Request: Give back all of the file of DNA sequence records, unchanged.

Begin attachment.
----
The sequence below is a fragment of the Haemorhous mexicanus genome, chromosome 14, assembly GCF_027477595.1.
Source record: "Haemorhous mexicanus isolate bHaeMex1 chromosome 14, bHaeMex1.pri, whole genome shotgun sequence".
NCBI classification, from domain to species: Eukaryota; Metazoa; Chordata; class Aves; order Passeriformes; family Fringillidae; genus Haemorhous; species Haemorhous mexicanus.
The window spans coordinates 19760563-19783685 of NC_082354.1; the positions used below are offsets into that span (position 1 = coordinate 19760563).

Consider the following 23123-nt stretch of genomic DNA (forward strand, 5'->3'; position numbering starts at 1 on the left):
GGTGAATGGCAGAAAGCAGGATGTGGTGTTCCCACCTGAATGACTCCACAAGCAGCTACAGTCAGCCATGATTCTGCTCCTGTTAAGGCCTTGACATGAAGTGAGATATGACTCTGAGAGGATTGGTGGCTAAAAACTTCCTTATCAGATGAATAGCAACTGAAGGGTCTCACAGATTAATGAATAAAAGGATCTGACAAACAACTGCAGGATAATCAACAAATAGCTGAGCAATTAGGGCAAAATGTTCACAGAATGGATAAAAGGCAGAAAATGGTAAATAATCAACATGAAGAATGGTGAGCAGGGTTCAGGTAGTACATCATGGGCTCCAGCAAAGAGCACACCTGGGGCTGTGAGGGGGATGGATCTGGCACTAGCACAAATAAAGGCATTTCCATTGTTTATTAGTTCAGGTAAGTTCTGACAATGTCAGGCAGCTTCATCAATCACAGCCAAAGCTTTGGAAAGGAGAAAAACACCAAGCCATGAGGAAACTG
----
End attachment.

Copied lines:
The sequence below is a fragment of the Haemorhous mexicanus genome, chromosome 14, assembly GCF_027477595.1.
Source record: "Haemorhous mexicanus isolate bHaeMex1 chromosome 14, bHaeMex1.pri, whole genome shotgun sequence".
NCBI classification, from domain to species: Eukaryota; Metazoa; Chordata; class Aves; order Passeriformes; family Fringillidae; genus Haemorhous; species Haemorhous mexicanus.
The window spans coordinates 19760563-19783685 of NC_082354.1; the positions used below are offsets into that span (position 1 = coordinate 19760563).

Consider the following 23123-nt stretch of genomic DNA (forward strand, 5'->3'; position numbering starts at 1 on the left):
GGTGAATGGCAGAAAGCAGGATGTGGTGTTCCCACCTGAATGACTCCACAAGCAGCTACAGTCAGCCATGATTCTGCTCCTGTTAAGGCCTTGACATGAAGTGAGATATGACTCTGAGAGGATTGGTGGCTAAAAACTTCCTTATCAGATGAATAGCAACTGAAGGGTCTCACAGATTAATGAATAAAAGGATCTGACAAACAACTGCAGGATAATCAACAAATAGCTGAGCAATTAGGGCAAAATGTTCACAGAATGGATAAAAGGCAGAAAATGGTAAATAATCAACATGAAGAATGGTGAGCAGGGTTCAGGTAGTACATCATGGGCTCCAGCAAAGAGCACACCTGGGGCTGTGAGGGGGATGGATCTGGCACTAGCACAAATAAAGGCATTTCCATTGTTTATTAGTTCAGGTAAGTTCTGACAATGTCAGGCAGCTTCATCAATCACAGCCAAAGCTTTGGAAAGGAGAAAAACACCAAGCCATGAGGAAACTG